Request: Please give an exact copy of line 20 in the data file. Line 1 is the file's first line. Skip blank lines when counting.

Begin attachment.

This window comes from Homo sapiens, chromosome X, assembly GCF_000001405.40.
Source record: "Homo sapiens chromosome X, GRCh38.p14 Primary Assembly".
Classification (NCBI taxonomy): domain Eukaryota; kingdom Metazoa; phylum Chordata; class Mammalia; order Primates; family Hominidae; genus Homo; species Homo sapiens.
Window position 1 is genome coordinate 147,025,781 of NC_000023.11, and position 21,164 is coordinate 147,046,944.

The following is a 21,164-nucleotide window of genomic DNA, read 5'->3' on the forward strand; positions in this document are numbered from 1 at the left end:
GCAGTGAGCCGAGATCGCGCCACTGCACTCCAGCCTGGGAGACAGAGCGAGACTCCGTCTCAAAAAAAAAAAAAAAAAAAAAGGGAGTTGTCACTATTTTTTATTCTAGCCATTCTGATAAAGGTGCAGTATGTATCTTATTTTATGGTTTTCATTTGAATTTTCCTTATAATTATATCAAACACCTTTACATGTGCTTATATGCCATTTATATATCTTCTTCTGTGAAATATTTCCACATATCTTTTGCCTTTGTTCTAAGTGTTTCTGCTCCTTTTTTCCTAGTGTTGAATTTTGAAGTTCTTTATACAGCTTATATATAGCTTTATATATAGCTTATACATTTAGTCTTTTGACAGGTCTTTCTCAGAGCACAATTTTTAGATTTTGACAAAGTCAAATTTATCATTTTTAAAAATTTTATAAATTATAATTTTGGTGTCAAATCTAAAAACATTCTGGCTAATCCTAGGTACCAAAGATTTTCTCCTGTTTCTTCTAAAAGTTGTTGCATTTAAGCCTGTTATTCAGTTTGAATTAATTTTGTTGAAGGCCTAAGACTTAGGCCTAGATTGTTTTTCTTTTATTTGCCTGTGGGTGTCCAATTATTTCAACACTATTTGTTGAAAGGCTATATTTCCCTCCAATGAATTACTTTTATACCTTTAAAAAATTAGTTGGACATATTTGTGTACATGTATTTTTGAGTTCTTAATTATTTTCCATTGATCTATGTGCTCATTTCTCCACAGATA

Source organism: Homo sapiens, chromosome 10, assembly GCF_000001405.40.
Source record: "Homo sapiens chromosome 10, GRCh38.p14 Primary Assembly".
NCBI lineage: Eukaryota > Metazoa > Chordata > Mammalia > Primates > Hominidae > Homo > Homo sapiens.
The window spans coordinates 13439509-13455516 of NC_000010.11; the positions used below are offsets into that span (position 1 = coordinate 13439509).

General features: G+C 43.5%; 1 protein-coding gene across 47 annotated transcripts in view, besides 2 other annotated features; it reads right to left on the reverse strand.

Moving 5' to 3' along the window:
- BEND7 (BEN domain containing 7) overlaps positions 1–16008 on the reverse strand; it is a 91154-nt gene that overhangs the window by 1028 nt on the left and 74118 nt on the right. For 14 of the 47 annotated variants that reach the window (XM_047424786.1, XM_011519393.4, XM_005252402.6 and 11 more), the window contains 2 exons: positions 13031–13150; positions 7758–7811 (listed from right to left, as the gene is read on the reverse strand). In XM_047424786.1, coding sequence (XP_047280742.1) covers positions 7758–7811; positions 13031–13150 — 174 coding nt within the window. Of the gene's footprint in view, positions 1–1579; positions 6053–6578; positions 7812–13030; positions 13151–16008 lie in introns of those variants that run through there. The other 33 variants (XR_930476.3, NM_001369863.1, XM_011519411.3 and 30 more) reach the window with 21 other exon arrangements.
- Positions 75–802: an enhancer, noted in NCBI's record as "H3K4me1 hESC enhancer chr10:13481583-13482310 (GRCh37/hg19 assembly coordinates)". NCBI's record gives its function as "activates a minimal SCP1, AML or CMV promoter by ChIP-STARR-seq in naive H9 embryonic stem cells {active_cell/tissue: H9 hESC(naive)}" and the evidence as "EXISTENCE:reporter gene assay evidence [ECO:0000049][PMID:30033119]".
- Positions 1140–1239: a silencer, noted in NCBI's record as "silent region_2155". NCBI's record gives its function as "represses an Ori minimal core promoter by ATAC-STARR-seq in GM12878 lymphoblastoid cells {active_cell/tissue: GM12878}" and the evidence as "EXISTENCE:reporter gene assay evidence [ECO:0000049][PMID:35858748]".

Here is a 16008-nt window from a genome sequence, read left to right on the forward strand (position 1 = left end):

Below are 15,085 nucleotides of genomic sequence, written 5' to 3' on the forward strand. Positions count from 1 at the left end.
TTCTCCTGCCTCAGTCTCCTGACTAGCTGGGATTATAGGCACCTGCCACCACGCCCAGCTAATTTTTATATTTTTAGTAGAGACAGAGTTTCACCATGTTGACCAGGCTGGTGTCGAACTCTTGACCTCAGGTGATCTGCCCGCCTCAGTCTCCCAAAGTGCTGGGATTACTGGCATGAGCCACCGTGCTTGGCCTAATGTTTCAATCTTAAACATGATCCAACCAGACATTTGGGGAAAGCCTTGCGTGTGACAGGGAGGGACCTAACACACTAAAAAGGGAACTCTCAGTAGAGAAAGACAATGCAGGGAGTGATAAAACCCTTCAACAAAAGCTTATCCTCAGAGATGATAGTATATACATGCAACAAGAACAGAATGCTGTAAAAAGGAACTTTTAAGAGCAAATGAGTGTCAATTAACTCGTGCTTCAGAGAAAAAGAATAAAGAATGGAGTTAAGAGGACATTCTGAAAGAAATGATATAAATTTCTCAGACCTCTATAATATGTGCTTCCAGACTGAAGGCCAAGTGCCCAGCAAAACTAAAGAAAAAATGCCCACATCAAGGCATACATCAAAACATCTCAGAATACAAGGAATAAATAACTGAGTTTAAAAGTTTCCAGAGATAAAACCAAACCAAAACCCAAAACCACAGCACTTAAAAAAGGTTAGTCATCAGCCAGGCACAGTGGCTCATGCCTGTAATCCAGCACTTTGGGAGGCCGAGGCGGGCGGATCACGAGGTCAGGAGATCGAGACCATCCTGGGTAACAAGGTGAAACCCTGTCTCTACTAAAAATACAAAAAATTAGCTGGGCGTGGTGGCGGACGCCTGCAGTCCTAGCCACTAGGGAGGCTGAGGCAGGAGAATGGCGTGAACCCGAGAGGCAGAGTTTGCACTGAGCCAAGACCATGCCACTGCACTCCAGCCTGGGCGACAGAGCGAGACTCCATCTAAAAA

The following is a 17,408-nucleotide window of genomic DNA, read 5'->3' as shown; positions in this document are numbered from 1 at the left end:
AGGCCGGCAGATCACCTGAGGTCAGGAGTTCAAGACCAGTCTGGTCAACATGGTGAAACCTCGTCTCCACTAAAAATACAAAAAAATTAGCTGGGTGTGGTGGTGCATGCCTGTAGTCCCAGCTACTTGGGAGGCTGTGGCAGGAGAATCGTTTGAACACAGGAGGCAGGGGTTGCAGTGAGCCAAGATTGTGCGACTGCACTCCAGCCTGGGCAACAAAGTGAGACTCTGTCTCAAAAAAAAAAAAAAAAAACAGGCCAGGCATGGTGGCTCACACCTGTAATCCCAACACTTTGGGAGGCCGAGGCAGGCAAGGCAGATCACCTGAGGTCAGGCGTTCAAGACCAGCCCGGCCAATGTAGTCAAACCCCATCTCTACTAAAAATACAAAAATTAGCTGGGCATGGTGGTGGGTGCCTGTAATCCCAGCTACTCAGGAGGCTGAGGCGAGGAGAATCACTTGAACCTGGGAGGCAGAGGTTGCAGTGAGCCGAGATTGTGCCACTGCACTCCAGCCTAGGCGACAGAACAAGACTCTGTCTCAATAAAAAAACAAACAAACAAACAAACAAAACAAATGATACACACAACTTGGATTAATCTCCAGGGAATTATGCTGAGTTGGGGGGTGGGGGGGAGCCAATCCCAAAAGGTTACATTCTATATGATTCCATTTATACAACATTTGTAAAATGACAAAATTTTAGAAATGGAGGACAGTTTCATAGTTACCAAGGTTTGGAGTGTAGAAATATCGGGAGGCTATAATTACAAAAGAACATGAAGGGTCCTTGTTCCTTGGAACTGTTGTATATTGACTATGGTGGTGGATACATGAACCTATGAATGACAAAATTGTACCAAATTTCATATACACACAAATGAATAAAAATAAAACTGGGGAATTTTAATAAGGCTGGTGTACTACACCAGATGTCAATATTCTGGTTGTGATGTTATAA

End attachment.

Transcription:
AGGCCGGCAGATCACCTGAGGTCAGGAGTTCAAGACCAGTCTGGTCAACATGGTGAAACCTCGTCTCCACTAAAAATACAAAAAAATTAGCTGGGTGTGGTGGTGCATGCCTGTAGTCCCAGCTACTTGGGAGGCTGTGGCAGGAGAATCGTTTGAACACAGGAGGCAGGGGTTGCAGTGAGCCAAGATTGTGCGACTGCACTCCAGCCTGGGCAACAAAGTGAGACTCTGTCTCAAAAAAAAAAAAAAAAAACAGGCCAGGCATGGTGGCTCACACCTGTAATCCCAACACTTTGGGAGGCCGAGGCAGGCAAGGCAGATCACCTGAGGTCAGGCGTTCAAGACCAGCCCGGCCAATGTAGTCAAACCCCATCTCTACTAAAAATACAAAAATTAGCTGGGCATGGTGGTGGGTGCCTGTAATCCCAGCTACTCAGGAGGCTGAGGCGAGGAGAATCACTTGAACCTGGGAGGCAGAGGTTGCAGTGAGCCGAGATTGTGCCACTGCACTCCAGCCTAGGCGACAGAACAAGACTCTGTCTCAATAAAAAAACAAACAAACAAACAAACAAAACAAATGATACACACAACTTGGATTAATCTCCAGGGAATTATGCTGAGTTGGGGGGTGGGGGGGAGCCAATCCCAAAAGGTTACATTCTATATGATTCCATTTATACAACATTTGTAAAATGACAAAATTTTAGAAATGGAGGACAGTTTCATAGTTACCAAGGTTTGGAGTGTAGAAATATCGGGAGGCTATAATTACAAAAGAACATGAAGGGTCCTTGTTCCTTGGAACTGTTGTATATTGACTATGGTGGTGGATACATGAACCTATGAATGACAAAATTGTACCAAATTTCATATACACACAAATGAATAAAAATAAAACTGGGGAATTTTAATAAGGCTGGTGTACTACACCAGATGTCAATATTCTGGTTGTGATGTTATAA